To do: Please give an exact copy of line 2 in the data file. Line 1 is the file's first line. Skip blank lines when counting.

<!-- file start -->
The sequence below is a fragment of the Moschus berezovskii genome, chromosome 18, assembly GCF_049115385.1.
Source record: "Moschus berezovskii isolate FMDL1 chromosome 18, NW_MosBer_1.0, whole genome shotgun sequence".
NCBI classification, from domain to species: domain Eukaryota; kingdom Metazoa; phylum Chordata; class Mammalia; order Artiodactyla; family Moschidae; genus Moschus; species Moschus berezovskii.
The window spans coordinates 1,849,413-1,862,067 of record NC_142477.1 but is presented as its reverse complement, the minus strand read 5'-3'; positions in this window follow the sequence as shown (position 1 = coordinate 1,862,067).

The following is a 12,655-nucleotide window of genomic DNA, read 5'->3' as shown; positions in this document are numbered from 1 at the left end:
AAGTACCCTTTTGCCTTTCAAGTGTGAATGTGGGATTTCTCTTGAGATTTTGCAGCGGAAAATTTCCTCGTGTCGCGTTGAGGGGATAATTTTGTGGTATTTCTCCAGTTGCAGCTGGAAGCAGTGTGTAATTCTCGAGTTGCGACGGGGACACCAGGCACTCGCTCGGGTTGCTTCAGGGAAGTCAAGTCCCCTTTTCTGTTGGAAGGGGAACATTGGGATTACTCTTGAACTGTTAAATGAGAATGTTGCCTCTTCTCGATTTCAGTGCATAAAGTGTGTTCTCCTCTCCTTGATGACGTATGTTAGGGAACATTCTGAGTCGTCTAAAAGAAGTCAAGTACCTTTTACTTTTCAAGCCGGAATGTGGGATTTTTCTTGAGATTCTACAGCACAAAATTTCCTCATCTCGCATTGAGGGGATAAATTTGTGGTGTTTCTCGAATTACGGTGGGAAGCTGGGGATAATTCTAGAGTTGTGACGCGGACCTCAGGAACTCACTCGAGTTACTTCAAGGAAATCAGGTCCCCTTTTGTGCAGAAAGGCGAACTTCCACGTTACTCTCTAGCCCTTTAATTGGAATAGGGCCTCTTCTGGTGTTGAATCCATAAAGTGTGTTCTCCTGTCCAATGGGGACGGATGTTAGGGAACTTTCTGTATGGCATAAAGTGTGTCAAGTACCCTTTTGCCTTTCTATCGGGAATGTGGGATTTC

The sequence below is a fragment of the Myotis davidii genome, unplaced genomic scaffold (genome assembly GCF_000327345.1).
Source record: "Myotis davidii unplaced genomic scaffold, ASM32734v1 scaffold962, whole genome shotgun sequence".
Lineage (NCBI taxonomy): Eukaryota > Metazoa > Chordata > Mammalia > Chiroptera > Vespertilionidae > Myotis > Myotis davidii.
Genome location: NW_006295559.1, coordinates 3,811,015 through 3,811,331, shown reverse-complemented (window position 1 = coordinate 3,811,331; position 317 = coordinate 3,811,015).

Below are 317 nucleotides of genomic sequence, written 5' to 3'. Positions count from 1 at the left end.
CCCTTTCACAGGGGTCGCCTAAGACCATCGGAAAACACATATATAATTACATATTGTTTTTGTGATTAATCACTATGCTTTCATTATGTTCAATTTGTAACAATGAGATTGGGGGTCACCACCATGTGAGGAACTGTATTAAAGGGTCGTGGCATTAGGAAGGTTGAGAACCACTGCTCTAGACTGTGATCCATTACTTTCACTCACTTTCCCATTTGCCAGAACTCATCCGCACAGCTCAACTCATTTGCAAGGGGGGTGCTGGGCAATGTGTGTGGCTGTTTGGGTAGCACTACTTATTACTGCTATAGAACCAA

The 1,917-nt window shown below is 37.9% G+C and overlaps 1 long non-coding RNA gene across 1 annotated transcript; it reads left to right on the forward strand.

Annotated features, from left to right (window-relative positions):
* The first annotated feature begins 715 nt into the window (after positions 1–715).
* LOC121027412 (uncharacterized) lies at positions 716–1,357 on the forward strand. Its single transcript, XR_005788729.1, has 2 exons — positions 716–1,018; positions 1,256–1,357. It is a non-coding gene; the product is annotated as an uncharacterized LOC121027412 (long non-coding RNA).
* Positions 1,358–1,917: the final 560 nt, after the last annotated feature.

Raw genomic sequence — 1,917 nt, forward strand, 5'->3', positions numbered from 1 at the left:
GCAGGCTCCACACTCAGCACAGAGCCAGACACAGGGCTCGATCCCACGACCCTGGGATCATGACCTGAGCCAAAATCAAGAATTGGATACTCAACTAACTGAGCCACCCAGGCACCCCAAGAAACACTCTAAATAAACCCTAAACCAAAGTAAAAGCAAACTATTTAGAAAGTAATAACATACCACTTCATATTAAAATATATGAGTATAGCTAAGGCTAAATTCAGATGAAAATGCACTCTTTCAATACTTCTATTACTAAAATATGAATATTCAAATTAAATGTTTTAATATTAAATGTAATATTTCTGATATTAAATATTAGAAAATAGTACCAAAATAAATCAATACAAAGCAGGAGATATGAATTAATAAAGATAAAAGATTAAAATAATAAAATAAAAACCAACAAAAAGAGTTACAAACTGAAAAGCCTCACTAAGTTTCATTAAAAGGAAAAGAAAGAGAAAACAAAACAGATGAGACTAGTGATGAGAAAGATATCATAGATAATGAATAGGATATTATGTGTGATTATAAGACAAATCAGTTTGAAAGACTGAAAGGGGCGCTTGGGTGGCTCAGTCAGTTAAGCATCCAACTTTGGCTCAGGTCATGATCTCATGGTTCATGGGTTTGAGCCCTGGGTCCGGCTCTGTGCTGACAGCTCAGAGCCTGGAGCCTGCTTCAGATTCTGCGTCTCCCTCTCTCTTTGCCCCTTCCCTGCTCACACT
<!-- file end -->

Source record: "Moschus berezovskii isolate FMDL1 chromosome 18, NW_MosBer_1.0, whole genome shotgun sequence".